[E]veryone and their cat cares about the environment these days, but such concern seems irreconcilable with the ‘infinite growth’ assumptions of most economists. It has long been pointed out by environmentalists, concerned citizens and the sane how, if we are to prevent global warming from melting the planet, we have to put some sort of a ceiling on economic growth and industrial development. This is a truly pressing concern – yet it appears that economists and policymakers simply cannot integrate it into their worldview.Philip Pilkington: Beyond growth – are we entering a new phase of economic maturity? (Naked Capitalism)
But here’s an uplifting thought: what if History is doing our work for us? What if we are already entering a sort of ‘post-growth’ world?
A few days ago Professor Bill Mitchell – a man who I predict will turn out to be one of the most important economists of his generation – ran a piece on his blog entitled ‘When a nation stops growing’. The piece deals with the sluggish growth of the Japanese economy over the past two decades.
While most economists have been cooking up madcap schemes to reignite growth without end, Professor Mitchell took a far more interesting tack. Instead of concocting fantasies of what the world should be like, he took a glance at reality and asked a very important question: what if the Japanese economy has entered a stage of ‘post-growth’?
In his post Professor Mitchell points out that although the Japanese economy has been growing at a very sluggish rate, employment has been plentiful, incomes have been kept secure and prices have been reasonably stable. I’d also point to the fact that the manufacturing sector continues to be as dynamic as ever – Japan still produces extremely high-quality, up-to-date cars and electronics.
The key to this, Mitchell claims, is simple: public spending. Public spending has maintained Japanese living standards – and without smothering the economy in a web of bureaucratic stasis.
Skeptics asked how a country with a national debt that was over 200% of gross domestic product (GDP) could be "strong and wealthy". In a Central Intelligence Agency Factbook list of debt to GDP ratios of 132 countries in 2010, Japan was at the top of the list at 226%, passing even Zimbabwe, ringing in at 149%. Greece and Iceland were fifth and sixth, at 144% and 124%. Yet Japan's credit rating was still AA, while Greece and Iceland were in the BBB category. How has Japan managed to retain not only its credit rating but its status as the second- or third-largest economy in the world, while carrying that whopping debt load?Japan Post's stalled sale a saving grace (Ellen Brown, Asia Times)
The answer may be that the Japanese government has a captive funding source: it owns the world's largest depository bank. As US vice president Dick Cheney said, "Deficits don't matter." They don't matter, at least, when you own the bank that is your principal creditor. Japan has remained impervious to the speculative attacks that have crippled countries such as Greece and Iceland because it has not fallen into the trap of dependency on foreign financing.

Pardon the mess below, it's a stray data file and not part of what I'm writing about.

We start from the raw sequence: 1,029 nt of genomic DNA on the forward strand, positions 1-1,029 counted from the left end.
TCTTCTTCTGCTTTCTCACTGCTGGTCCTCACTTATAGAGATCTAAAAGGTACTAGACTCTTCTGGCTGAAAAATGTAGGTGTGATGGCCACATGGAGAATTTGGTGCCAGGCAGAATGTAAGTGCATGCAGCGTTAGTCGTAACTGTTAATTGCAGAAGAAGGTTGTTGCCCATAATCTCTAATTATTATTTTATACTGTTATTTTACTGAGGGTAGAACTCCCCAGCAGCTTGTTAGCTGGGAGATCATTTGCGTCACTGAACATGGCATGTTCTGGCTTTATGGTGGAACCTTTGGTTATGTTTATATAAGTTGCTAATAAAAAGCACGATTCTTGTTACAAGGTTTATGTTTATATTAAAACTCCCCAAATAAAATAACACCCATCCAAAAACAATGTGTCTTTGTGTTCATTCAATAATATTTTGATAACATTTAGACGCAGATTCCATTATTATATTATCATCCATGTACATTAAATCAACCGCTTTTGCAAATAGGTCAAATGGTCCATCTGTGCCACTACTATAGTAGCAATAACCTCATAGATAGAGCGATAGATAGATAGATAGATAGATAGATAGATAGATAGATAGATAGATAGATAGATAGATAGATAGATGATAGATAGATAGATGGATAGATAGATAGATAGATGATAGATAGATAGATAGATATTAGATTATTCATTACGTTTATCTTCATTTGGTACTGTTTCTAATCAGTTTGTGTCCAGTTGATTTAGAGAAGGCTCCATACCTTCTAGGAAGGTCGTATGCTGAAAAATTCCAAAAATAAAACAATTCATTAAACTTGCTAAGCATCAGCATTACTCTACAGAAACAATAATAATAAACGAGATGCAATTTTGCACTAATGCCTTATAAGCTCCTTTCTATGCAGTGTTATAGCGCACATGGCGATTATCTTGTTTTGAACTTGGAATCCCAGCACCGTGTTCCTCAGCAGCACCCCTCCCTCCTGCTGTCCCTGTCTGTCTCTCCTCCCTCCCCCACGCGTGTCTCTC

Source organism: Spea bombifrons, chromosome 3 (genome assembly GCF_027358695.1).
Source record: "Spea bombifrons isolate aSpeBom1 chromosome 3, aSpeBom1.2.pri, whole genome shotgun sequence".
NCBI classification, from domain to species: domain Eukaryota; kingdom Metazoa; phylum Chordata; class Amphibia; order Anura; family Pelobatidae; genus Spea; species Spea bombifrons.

Japan Post Bank is now the largest holder of personal savings in the world, making it the world's largest credit engine. Most money today originates as bank loans, and deposits are the magic pool from which this credit-money is generated. Japan Post is not only the world's largest depository bank but its largest publicly owned bank. By 2007, it was also the largest employer in Japan, and the holder of one-fifth of the national debt in the form of government bonds.
Before the 1990s, Japan was the world's leading industrial and consumer goods innovator. The Japanese public-private model promised a high standard of living and leisure time for all, with much of the work done by robot-driven machines.
But Japan was also the world's largest creditor, posing a threat to other international interests. The Bank for International Settlement (BIS), the "central bankers' central bank" in Basel, Switzerland, demonstrated in 1988 that it had the power to make or break banks and economies when it issued a Basel Accord, raising bank capital requirements from 6% to 8%. Japan's banks were less well capitalized than other banks, and raising the capital requirement forced them to cut back on lending.
Housing in Japan was in a major bubble. The Basel Accord supplied the pin. When credit collapsed, so did the housing market, creating a recession in Japan like that in the US today. Property prices fell and loans went into default, as the security for them shriveled up. A downward spiral followed, ending with the total bankruptcy of the banks. The banking system had to be rescued by the government. Essentially, the banks were nationalized, although that word was avoided to prevent arousing criticism.
The Nikkei stock market crashed and took Japanese industries down with it. By 2001, Western investors were finally able to penetrate Japanese markets that had previously been closed to them, entering the merger-and-acquisition market to acquire crippled Japanese enterprises. Major public companies were at least partially privatized, including the railway, telegraph and telephone companies; but the government resisted letting go of its vital postal service system.